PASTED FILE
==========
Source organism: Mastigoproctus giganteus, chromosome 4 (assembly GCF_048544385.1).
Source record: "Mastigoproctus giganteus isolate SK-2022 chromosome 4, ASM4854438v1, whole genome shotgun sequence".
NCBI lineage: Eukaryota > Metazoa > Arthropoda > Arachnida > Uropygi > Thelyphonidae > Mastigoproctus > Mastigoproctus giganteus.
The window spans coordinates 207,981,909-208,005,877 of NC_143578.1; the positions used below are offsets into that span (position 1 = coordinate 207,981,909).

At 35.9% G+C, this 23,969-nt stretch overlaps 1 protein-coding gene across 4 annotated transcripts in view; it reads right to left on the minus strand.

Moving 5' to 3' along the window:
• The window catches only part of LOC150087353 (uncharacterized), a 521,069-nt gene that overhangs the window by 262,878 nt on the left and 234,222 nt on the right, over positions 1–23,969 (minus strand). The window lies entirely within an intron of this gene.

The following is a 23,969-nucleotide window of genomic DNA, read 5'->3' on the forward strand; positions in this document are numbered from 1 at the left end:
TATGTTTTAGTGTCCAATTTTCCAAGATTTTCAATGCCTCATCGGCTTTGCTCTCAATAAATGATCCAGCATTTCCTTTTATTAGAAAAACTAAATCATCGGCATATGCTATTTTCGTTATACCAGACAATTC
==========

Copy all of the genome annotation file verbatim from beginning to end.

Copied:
Source organism: Mastigoproctus giganteus, chromosome 4 (assembly GCF_048544385.1).
Source record: "Mastigoproctus giganteus isolate SK-2022 chromosome 4, ASM4854438v1, whole genome shotgun sequence".
NCBI lineage: Eukaryota > Metazoa > Arthropoda > Arachnida > Uropygi > Thelyphonidae > Mastigoproctus > Mastigoproctus giganteus.
The window spans coordinates 207,981,909-208,005,877 of NC_143578.1; the positions used below are offsets into that span (position 1 = coordinate 207,981,909).

At 35.9% G+C, this 23,969-nt stretch overlaps 1 protein-coding gene across 4 annotated transcripts in view; it reads right to left on the minus strand.

Moving 5' to 3' along the window:
• The window catches only part of LOC150087353 (uncharacterized), a 521,069-nt gene that overhangs the window by 262,878 nt on the left and 234,222 nt on the right, over positions 1–23,969 (minus strand). The window lies entirely within an intron of this gene.

The following is a 23,969-nucleotide window of genomic DNA, read 5'->3' on the forward strand; positions in this document are numbered from 1 at the left end:
TATGTTTTAGTGTCCAATTTTCCAAGATTTTCAATGCCTCATCGGCTTTGCTCTCAATAAATGATCCAGCATTTCCTTTTATTAGAAAAACTAAATCATCGGCATATGCTATTTTCGTTATACCAGACAATTC